Blood is thicker than Kool-Aid

The summer before kindergarten, my mother took me to visit some Very Important People we’re related to. She had told them how, as a preschooler, I transformed my friend Moe’s life in less than a year’s time. These VIPs wanted to see me personally to tell me what a great job I did. At the time, I was still unsure of what made the simple act of being a friend so remarkable. These VIPs were going to shed some light on the situation for me.

These VIPs of ours live in the kind of neighborhood where, to this day, needles and dope bags are found on the ground; gunshots are heard often and mattresses are kept close by to press against windows in case there’s any stray bullets; regular cops won’t do, the US Guard roam the streets with AK-47s, M16s, and other assault rifles (really); and you’re lucky to make it out alive—and without kids or a drug addiction—past age 18. It is literally the worst neighborhood in the most crime-infested part of the city.

And these VIPs of ours run it.

The day my mom took me to visit them, I noticed a long, dark trail of something starting from just in front of our parking spot, down the block to our VIPs’ building, up the front stairs of the building, and up three more flights of stairs to the spot right outside of our VIPs’ door. The trail stopped there; an even larger pool of whatever it was had accumulated on the landing.

I looked up wide-eyed at my mother.

“What is that?”

“Kool-Aid,” she said.

The only problems were: 1) Who wastes that much sweet, delicious Kool-Aid? and 2) Kool-Aid doesn’t dry brown.

Once we got inside the apartment and greeted everyone, my mother chatted it up with The Elders while my older cousin took me aside. I asked him about the trail leading up to the door. He asked me if I was afraid of it.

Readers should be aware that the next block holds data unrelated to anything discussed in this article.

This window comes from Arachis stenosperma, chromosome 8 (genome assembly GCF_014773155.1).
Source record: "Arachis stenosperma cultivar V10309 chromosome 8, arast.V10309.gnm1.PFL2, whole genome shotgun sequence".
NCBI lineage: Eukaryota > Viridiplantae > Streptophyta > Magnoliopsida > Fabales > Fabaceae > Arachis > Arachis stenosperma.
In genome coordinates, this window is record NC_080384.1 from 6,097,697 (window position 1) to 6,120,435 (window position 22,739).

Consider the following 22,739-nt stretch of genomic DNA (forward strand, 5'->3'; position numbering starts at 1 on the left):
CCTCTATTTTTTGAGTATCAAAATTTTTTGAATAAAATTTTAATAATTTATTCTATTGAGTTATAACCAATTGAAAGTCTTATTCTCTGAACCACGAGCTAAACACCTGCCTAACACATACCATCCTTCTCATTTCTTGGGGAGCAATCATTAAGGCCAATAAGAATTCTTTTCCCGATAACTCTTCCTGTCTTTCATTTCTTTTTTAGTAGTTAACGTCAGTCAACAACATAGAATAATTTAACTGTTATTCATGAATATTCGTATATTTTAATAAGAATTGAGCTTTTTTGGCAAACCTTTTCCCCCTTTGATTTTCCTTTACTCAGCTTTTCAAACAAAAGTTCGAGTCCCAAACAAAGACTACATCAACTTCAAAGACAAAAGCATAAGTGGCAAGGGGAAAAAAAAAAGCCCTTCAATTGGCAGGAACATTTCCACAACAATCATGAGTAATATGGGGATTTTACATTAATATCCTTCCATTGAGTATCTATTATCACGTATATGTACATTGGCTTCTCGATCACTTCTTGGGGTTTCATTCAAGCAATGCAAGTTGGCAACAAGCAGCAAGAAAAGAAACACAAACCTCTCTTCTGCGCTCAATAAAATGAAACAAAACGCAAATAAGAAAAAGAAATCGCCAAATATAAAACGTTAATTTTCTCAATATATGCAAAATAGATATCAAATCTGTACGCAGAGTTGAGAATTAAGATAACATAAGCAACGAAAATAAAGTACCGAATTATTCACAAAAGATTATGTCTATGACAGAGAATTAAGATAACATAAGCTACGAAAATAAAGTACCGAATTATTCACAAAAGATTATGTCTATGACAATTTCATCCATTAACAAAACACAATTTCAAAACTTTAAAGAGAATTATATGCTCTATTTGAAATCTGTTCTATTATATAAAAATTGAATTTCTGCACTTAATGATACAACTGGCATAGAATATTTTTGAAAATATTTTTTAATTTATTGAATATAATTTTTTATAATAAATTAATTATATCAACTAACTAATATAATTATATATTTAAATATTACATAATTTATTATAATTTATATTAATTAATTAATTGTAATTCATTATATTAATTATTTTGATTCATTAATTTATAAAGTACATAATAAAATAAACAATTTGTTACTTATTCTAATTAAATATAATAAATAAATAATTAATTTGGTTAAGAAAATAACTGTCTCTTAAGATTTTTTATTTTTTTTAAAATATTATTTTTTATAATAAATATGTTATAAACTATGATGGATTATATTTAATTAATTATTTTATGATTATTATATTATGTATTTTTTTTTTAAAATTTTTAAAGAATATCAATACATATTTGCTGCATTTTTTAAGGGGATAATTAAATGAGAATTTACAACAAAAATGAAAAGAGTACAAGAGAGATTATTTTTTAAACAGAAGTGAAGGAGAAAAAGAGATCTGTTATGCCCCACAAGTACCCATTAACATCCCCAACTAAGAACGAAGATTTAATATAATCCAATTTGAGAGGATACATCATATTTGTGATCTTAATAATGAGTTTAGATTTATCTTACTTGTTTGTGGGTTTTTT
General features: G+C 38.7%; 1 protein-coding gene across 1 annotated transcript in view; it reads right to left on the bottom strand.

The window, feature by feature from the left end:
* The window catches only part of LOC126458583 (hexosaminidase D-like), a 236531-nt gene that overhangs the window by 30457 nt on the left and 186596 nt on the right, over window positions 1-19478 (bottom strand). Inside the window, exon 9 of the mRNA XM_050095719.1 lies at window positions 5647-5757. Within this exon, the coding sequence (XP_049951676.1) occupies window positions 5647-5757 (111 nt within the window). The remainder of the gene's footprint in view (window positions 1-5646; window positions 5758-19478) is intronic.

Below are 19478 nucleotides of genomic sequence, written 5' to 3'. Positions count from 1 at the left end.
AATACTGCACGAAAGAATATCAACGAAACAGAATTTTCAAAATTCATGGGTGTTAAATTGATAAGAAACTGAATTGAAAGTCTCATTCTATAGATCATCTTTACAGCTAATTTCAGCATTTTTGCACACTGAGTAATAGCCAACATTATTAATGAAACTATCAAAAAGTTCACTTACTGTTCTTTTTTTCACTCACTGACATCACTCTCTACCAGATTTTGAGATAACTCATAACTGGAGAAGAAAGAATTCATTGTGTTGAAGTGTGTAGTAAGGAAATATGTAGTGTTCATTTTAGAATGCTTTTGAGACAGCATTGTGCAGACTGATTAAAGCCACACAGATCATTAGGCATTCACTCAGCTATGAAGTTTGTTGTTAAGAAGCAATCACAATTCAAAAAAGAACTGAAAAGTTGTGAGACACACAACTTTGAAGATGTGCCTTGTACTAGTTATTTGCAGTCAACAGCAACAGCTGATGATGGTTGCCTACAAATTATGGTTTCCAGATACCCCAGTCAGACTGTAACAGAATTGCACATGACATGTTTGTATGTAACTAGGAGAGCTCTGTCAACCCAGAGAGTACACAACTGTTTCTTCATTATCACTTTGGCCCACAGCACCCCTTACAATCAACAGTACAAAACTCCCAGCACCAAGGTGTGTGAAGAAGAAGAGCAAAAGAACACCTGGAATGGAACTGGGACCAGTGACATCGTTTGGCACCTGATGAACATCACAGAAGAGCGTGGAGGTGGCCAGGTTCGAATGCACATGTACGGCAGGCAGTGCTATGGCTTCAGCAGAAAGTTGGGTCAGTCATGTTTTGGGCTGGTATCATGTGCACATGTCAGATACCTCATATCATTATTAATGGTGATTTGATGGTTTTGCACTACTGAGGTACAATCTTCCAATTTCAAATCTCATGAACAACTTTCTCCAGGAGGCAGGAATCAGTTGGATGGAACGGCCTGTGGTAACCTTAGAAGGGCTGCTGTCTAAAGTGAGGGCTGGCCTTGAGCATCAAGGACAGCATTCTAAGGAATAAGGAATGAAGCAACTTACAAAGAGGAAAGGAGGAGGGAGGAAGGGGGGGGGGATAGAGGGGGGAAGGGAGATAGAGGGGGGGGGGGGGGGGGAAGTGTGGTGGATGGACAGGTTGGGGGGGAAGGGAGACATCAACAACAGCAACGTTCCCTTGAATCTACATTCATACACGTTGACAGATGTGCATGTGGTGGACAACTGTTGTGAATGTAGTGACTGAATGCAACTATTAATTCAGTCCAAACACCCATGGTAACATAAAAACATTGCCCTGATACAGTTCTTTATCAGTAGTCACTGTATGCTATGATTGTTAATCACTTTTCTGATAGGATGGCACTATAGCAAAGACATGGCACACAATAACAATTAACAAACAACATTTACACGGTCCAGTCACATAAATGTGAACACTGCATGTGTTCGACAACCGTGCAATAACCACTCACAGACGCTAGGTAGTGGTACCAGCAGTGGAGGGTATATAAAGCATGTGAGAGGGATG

“No. I don’t know what it is.”

“It’s blood. It’s been there a week. The other kids and grownups here are scared to look at it.”

“Oh. I’m not like the other kids.”

He laughed.

“That’s right. You saved a little boy’s life, didn’t you? All the kids around here think you’re a hero.”

I blushed and looked down, embarrassed that others knew what had happened before I had the chance to fully process it myself. I failed to understand then what would happen many more times in the future: my reputation had preceded me.

Cuzzo put his finger under my chin and lifted my head up.

“Don’t be ashamed of that, baby girl. You did a good thing. If you keep it up, you can do many more good things.”

“How?” I asked.

Cuzzo led me to his bedroom and walked toward his closet door. As he opened it, stacks on stacks of dollar bills taller than I was were revealed.

In front of this closet full of stacks, my cousin taught me some basic rules of The Game.

Cuzzo said, “Just like you’re not scared to save somebody’s life or scared to see that blood trail, don’t be scared to get physical. There’s some crazy people out here who will try and step to you because you’re a girl and a kid, but you’re smarter than that. Make ‘em regret it.”

Cuzzo said, “I hear you like to read. Keep that up, baby girl. Knowledge is power.”

Cuzzo said, “This ‘hood here, never be a part of it, even though you, your mom and her brothers, your grandmama and her siblings, and my grandmama and her siblings all come from it. You only visit and do business here, never live here.”

Cuzzo said, “If you keep doing good things, not everyone is gonna like it. In fact, some people will hate it. F*ck what these other b*tches & n*ggas have to say about what you do or don’t do. Get money.”

I laughed at the cussing. Adults never kept it real with me like that, especially at that age. I laughed again some years later when Biggie Smalls & Junior M.A.F.I.A. came out with the song “Get Money,” whose refrain goes: “F*ck b*tches, get money. F*ck n*ggas, get money.” Because of what my cousin taught me that day, I automatically knew Biggie was the truth when it came to rapping.

Finally, Cuzzo said, “If you ever have a problem, baby girl, you let me know. I’ll handle it.”

Before we joined The Elders and my mom again, I asked my cousin what happened to cause that blood trail leading up to the door.

He paused and looked me straight in the eyes.

“Somebody didn’t mind their business,” he said, the laughter of The Elders and my mother rising faintly in the background.

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